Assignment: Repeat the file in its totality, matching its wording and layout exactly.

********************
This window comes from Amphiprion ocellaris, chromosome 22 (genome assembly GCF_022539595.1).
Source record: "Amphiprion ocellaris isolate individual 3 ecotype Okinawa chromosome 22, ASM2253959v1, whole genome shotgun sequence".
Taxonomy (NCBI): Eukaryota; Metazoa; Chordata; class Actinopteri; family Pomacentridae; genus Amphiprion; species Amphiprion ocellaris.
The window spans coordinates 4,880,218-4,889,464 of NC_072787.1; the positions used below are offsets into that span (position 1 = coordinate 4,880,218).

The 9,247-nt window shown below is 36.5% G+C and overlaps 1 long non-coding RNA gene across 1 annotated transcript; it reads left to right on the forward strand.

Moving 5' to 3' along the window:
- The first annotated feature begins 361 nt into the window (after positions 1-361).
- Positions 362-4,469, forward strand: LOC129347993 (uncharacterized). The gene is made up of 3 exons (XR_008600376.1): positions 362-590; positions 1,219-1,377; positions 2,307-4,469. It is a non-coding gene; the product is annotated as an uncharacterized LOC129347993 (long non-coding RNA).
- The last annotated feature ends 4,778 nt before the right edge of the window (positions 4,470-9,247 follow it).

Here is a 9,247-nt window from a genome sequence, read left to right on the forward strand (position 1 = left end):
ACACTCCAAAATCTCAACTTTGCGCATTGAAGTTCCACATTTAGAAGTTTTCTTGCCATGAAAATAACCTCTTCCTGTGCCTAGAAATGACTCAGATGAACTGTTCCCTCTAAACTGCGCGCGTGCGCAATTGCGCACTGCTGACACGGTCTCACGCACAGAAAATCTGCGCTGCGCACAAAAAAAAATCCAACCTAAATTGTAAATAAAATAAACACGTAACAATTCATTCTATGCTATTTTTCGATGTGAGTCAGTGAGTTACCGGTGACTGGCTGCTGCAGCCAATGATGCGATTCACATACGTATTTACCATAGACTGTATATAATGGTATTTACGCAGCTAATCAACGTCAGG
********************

This window comes from Amphiprion ocellaris, chromosome 22 (genome assembly GCF_022539595.1).
Source record: "Amphiprion ocellaris isolate individual 3 ecotype Okinawa chromosome 22, ASM2253959v1, whole genome shotgun sequence".
Taxonomy (NCBI): Eukaryota; Metazoa; Chordata; class Actinopteri; family Pomacentridae; genus Amphiprion; species Amphiprion ocellaris.
The window spans coordinates 4,880,218-4,889,464 of NC_072787.1; the positions used below are offsets into that span (position 1 = coordinate 4,880,218).

The 9,247-nt window shown below is 36.5% G+C and overlaps 1 long non-coding RNA gene across 1 annotated transcript; it reads left to right on the forward strand.

Moving 5' to 3' along the window:
- The first annotated feature begins 361 nt into the window (after positions 1-361).
- Positions 362-4,469, forward strand: LOC129347993 (uncharacterized). The gene is made up of 3 exons (XR_008600376.1): positions 362-590; positions 1,219-1,377; positions 2,307-4,469. It is a non-coding gene; the product is annotated as an uncharacterized LOC129347993 (long non-coding RNA).
- The last annotated feature ends 4,778 nt before the right edge of the window (positions 4,470-9,247 follow it).

Here is a 9,247-nt window from a genome sequence, read left to right on the forward strand (position 1 = left end):
ACACTCCAAAATCTCAACTTTGCGCATTGAAGTTCCACATTTAGAAGTTTTCTTGCCATGAAAATAACCTCTTCCTGTGCCTAGAAATGACTCAGATGAACTGTTCCCTCTAAACTGCGCGCGTGCGCAATTGCGCACTGCTGACACGGTCTCACGCACAGAAAATCTGCGCTGCGCACAAAAAAAAATCCAACCTAAATTGTAAATAAAATAAACACGTAACAATTCATTCTATGCTATTTTTCGATGTGAGTCAGTGAGTTACCGGTGACTGGCTGCTGCAGCCAATGATGCGATTCACATACGTATTTACCATAGACTGTATATAATGGTATTTACGCAGCTAATCAACGTCAGG